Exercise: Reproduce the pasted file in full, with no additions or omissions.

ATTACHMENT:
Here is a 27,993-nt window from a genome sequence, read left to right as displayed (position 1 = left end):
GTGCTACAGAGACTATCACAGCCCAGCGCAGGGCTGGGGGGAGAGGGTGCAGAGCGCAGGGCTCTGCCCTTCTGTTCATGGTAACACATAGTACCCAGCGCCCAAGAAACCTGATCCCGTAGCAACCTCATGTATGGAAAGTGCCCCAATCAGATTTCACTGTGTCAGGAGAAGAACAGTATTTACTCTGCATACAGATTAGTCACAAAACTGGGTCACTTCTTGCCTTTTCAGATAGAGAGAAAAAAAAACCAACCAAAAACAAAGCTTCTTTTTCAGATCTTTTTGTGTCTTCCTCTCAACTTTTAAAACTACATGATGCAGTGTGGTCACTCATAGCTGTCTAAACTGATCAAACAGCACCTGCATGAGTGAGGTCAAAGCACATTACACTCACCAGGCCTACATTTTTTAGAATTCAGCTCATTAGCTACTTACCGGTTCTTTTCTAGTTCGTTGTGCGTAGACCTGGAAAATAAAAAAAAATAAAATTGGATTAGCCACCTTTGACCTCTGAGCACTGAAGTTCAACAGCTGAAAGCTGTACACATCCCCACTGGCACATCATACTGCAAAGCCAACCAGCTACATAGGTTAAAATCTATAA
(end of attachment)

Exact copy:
Here is a 27,993-nt window from a genome sequence, read left to right as displayed (position 1 = left end):
GTGCTACAGAGACTATCACAGCCCAGCGCAGGGCTGGGGGGAGAGGGTGCAGAGCGCAGGGCTCTGCCCTTCTGTTCATGGTAACACATAGTACCCAGCGCCCAAGAAACCTGATCCCGTAGCAACCTCATGTATGGAAAGTGCCCCAATCAGATTTCACTGTGTCAGGAGAAGAACAGTATTTACTCTGCATACAGATTAGTCACAAAACTGGGTCACTTCTTGCCTTTTCAGATAGAGAGAAAAAAAAACCAACCAAAAACAAAGCTTCTTTTTCAGATCTTTTTGTGTCTTCCTCTCAACTTTTAAAACTACATGATGCAGTGTGGTCACTCATAGCTGTCTAAACTGATCAAACAGCACCTGCATGAGTGAGGTCAAAGCACATTACACTCACCAGGCCTACATTTTTTAGAATTCAGCTCATTAGCTACTTACCGGTTCTTTTCTAGTTCGTTGTGCGTAGACCTGGAAAATAAAAAAAAATAAAATTGGATTAGCCACCTTTGACCTCTGAGCACTGAAGTTCAACAGCTGAAAGCTGTACACATCCCCACTGGCACATCATACTGCAAAGCCAACCAGCTACATAGGTTAAAATCTATAA